Oregon’s cannabis market expected to remain lucrative post-pandemic

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Bethan Rose Jenkins, Cannabis News Writer/Editorial

A fresh economic forecast released by analysts with the state Department of Administrative Services’s Office of Economic Analysis (OEA) has confirmed that cannabis sales in Oregon have remained strong, despite the coronavirus pandemic.

Moreover, Oregon’s cannabis sales revenue has not been negatively impacted by the global pandemic, which has triggered store closures and delays in business operations across various mainstream markets.

The economic forecast report suggests that the state’s cannabis sales are likely to continue growing, too. This is according to analysts from the state Department of Administrative Services’s OEA who noted in the report that despite winter sales being as predicted, sales in recent months have soared.

“[Oregon’s cannabis sales are] setting new records, even as the outlook expected sales to taper somewhat as more entertainment options reopened and employees began to return to the office,” said the analysts.

Federal data used to draw sales projections for Oregon’s cannabis market

Although the report indicates positive developments for Oregon’s cannabis market, the findings do not clearly state whether or not the increase in spending is directly related to higher demand for the plant or greater expenditure on the customer’s part; the latter of which has been attributed to March-issued stimulus checks.

“Ultimately that is the key question mark for the outlook. Just how much will demand for recreational cannabis increase in the years ahead?” wrote the analysts.

In order to gather their analysis, the researchers noted that they were taking into account federal data regarding the percentage of Oregon’s adult population that self-reported using the plant, in whatever form.

The analysts noted that, in the State of Oregon, cannabis consumption rates have lingered around the 20 percent mark over the last few years. Analysts claim that this may indicate a potential  reduction in sales for “the years ahead.”

Notwithstanding the report, the fact that cannabis remains illegal at the federal level means that data may not be accurate and that sales could exceed projections if the plant is legalized at the federal level.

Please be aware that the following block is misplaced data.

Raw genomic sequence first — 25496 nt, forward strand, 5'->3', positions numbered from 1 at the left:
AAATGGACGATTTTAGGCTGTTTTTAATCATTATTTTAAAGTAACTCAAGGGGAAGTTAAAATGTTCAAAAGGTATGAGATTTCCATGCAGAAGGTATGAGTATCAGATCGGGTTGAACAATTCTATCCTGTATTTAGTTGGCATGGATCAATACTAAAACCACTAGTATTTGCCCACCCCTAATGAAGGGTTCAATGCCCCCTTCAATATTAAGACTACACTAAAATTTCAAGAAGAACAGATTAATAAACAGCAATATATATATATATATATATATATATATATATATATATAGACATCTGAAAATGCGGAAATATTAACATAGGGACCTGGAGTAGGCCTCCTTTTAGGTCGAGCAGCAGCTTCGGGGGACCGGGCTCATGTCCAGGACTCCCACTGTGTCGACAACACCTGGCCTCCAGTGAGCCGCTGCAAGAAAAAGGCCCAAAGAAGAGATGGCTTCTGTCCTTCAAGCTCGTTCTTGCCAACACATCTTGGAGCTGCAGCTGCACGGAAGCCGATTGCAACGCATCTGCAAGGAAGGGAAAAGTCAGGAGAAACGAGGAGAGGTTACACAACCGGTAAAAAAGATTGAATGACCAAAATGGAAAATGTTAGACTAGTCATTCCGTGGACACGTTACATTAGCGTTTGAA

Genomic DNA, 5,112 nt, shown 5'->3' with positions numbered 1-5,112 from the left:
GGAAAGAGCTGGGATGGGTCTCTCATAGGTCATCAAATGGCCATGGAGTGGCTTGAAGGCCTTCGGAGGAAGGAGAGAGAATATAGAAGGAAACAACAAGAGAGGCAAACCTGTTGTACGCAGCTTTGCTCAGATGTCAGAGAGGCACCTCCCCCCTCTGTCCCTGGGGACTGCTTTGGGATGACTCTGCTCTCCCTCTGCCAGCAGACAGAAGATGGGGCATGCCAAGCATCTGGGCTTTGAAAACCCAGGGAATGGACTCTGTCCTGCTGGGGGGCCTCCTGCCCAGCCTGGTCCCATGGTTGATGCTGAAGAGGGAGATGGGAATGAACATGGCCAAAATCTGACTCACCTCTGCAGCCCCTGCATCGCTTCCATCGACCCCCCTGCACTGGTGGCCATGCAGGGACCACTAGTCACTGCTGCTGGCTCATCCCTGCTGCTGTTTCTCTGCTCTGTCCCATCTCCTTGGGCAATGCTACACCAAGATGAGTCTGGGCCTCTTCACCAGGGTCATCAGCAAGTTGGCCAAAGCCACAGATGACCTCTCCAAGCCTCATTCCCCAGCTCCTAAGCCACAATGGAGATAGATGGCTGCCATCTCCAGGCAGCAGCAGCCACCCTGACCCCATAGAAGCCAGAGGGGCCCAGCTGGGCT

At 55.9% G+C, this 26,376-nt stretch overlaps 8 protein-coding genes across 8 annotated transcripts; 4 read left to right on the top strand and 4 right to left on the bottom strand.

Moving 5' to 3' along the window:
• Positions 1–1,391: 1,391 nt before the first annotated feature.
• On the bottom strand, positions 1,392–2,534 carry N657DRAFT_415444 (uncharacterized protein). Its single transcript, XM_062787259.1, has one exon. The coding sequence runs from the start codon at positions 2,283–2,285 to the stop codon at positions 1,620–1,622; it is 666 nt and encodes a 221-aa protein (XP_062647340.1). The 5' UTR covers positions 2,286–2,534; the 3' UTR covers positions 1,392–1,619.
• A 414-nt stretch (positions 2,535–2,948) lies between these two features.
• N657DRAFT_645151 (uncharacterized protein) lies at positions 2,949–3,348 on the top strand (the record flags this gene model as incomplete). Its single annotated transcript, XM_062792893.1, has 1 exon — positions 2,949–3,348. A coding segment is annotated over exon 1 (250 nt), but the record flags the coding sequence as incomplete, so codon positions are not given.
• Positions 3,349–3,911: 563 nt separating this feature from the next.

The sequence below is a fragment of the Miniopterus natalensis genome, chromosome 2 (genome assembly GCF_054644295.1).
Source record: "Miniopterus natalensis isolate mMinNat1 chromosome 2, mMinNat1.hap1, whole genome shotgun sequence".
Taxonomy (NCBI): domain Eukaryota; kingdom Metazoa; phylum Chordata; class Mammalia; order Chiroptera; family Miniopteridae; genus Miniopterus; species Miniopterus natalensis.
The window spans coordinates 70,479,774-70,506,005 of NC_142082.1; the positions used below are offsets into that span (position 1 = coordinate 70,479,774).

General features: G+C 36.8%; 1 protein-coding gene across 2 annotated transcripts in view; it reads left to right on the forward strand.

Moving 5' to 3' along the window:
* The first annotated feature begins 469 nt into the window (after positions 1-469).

In summary, the analysts predict that short-term cannabis sales revenue in Oregon will “remain elevated due to the ongoing pandemic, strong household finances, and an economy with entertainment options that are not fully reopened.”

Economic factors could propel Oregon’s cannabis sales revenue to new heights 

Based on the report published by the state Department of Administrative Services’s OEA, Oregon’s cannabis sales “are expected to taper” as repercussions of the pandemic ease. Conversely, on a long-term basis, sales revenue is likely to continue climbing. However, sales increases may not occur for the reasons that onlookers may think.

“Previous forecasts called for relatively minimal growth in the years ahead as the recreational market matured. While that assumption fundamentally remains the same—the outlook does not build in any large increases in usage rates or increases in the customer base—growth is raised due to the underlying gains in the economy,” reads the report. “Previous forecasts implicitly assumed some combination of sales declining as a share of income, and recreational prices would continue to decline.”

A surge in Oregon’s population and wage packets will also play a role in boosting demand for cannabis on a long-term basis, say analysts, who pin cannabis tax revenue projections at approximately $304 million from 2019 to 2021. The analysis goes on to say that this figure is anticipated to swell each biennium, inflating to $462 million from 2027-2029.

“The bottom line impact is available recreational cannabis revenues are increased,” the projection concludes.